09 February 2011
Ponting prepares to play through pain at World Cup
Australia skipper Ricky Ponting is preparing to play through pain in his fifth World Cup but he does not think the hangover from his broken finger will hamper his performance
Australian cricketer Ricky Ponting.
Ponting, the tournament's second most prolific batsman behind India's Sachin Tendulkar and a three-times winner, has not played since fracturing the finger while fielding in the Ashes series in December.
"It's a little bit sore, but I think it's going to be a bit sore for a while," he told reporters at Sydney airport before the squad left for India on Wednesday evening.
"But it certainly hasn't hindered me in the nets last week, which is a positive."
Ponting said there had been pain after the intensive net sessions but that he would probably wear a guard to protect it at the World Cup and would not take up his usual fielding position in the slips.
"If I've got pain, so what?" he added. "If it functions fine then it's 100 percent, that's how I've always looked at it. Most players play with some sort of pain at different times."
"There's not many fast bowlers who can say they've played a game pain-free ... I'll look at different ways of protecting it ... but I'm confident it won't hinder me at all."
Ponting has scored 1,537 runs at an average of 48.03 in his four previous World Cups and is hoping to lead Australia to a fourth successive title in the Feb. 19-April 2 tournament, which is being hosted by India, Sri Lanka and Bangladesh.
The Tasmanian said he wanted to take part in Australia's two warm-up matches in Bangalore, against India on Feb. 13 and South Africa two days later.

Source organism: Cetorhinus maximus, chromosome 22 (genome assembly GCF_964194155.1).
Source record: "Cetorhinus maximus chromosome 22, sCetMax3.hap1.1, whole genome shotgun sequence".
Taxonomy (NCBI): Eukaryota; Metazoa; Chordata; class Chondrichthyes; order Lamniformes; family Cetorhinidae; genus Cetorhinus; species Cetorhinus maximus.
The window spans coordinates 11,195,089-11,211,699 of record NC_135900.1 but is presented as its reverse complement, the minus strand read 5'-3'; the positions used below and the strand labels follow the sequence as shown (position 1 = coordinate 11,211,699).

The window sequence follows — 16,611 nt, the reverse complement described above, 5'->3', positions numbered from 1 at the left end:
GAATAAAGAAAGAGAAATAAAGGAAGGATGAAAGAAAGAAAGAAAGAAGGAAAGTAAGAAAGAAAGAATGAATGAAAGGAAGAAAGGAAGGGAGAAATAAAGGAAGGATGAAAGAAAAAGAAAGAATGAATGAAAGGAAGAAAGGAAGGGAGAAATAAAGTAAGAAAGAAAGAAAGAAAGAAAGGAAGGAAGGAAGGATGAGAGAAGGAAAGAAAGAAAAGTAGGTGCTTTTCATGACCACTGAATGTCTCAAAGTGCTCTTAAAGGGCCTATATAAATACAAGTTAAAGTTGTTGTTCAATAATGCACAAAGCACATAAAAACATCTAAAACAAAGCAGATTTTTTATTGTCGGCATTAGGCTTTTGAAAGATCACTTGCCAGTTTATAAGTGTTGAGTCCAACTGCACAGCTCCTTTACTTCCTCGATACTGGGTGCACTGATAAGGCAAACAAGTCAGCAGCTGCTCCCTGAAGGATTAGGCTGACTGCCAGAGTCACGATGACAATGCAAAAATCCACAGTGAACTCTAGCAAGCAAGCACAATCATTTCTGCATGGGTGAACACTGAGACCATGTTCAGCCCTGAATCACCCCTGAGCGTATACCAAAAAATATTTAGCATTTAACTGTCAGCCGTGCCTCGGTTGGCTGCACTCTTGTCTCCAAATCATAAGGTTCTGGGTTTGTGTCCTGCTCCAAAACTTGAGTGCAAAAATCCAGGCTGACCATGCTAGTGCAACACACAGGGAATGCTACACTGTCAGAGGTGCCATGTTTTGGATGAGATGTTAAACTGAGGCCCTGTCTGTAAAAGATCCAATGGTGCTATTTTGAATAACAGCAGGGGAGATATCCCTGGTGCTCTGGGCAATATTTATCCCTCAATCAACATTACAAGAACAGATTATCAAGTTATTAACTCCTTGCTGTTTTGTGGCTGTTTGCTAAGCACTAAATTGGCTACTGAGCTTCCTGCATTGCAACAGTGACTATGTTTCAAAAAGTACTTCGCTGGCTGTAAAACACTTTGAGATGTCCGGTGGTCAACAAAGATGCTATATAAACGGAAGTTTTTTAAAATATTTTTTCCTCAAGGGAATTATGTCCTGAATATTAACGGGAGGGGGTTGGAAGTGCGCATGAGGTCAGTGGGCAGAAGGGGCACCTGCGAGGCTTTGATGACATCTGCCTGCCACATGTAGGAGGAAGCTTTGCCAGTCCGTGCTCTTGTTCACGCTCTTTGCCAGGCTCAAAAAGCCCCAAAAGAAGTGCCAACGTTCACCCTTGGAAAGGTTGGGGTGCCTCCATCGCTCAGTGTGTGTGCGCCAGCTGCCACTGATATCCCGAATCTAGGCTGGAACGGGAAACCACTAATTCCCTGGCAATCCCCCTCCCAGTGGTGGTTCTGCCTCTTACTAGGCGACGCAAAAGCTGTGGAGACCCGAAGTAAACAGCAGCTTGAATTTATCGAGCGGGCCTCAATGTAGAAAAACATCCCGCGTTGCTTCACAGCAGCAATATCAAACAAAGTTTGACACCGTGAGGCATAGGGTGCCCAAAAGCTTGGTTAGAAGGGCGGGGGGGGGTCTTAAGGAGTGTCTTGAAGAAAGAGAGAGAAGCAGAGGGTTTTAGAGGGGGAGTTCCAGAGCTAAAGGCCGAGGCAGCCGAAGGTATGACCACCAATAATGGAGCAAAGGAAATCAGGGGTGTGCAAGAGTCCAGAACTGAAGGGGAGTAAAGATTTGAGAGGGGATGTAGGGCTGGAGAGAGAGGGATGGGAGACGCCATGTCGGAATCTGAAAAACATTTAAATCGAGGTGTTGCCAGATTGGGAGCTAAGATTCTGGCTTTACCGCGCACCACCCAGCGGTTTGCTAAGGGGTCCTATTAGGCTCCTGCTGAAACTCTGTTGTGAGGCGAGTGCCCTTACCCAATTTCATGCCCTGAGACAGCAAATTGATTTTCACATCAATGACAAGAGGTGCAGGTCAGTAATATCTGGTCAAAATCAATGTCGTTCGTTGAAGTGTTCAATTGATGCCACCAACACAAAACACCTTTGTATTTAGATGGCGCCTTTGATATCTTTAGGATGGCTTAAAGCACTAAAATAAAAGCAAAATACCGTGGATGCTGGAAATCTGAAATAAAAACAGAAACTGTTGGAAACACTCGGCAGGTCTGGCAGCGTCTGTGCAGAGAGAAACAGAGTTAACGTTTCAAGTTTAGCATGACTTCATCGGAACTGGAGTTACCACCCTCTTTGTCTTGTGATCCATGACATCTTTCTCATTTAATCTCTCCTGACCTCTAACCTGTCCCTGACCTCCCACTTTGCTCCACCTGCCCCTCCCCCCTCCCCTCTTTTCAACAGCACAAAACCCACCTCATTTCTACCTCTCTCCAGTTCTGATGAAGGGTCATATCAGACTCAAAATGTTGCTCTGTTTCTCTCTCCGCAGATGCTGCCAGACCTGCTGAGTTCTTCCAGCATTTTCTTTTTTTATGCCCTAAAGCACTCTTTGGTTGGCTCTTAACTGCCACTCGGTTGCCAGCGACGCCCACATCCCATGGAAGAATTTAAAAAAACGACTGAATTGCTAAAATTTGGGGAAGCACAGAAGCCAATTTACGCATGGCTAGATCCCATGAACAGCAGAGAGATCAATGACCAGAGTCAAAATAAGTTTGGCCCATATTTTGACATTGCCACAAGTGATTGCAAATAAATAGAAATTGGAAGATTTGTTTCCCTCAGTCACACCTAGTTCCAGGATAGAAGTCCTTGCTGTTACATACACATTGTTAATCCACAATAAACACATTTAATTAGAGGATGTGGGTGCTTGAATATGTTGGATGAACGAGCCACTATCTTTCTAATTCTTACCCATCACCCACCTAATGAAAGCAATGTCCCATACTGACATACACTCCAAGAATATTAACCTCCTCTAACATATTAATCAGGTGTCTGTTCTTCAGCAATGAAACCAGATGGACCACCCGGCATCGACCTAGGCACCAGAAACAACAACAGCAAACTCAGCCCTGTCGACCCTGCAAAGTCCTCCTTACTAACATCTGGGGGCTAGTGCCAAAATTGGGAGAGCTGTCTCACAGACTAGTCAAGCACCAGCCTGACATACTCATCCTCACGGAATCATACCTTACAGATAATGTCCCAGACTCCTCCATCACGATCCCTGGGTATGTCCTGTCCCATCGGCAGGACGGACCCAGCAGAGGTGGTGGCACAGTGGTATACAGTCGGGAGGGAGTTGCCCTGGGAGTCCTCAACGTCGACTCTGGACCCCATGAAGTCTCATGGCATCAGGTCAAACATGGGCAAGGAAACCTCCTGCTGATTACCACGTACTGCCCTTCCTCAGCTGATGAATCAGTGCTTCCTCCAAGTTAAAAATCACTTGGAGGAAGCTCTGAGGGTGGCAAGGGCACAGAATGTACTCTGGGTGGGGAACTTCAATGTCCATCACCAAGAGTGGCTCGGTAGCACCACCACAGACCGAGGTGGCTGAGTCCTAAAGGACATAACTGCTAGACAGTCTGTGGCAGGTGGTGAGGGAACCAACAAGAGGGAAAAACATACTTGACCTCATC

"I've been a long time out of cricket and I need to be playing both of them if I can, to make sure my game's in order," he said.
Being out of the team for so long had been a trial, he said, but he had been encouraged by the 6-1 defeat of England in the one-day series that followed the Ashes debacle.
"We're in good shape at the moment, we've just got to keep improving over the next few weeks and make sure at the "big end" of the World Cup that we're improving from where we are now," he said.
"Looking at the last few results, I think they were very satisfying against a pretty good England team."
"The most inspiring thing about the last series for me was that when it looked like we were down and out and beaten, we found a way to win games."
"I think that's been a trademark of very good Australian teams over a long period of time now."
Ponting said the loss of Mike Hussey, who was replaced in the squad by Callum Ferguson on Tuesday, was a setback although he was unable to shed any light on why the batsman had not been allowed more time to recover from a hamstring injury.
"I actually don't know (why)," he said, adding: "He's a massive loss to our group. Huss is a class player in all three forms of the game. A very experienced player, a leader around our group."
Gambhir takes inspiration from India's ICC CWC 1983 victory
This is the best ever Indian side: Raina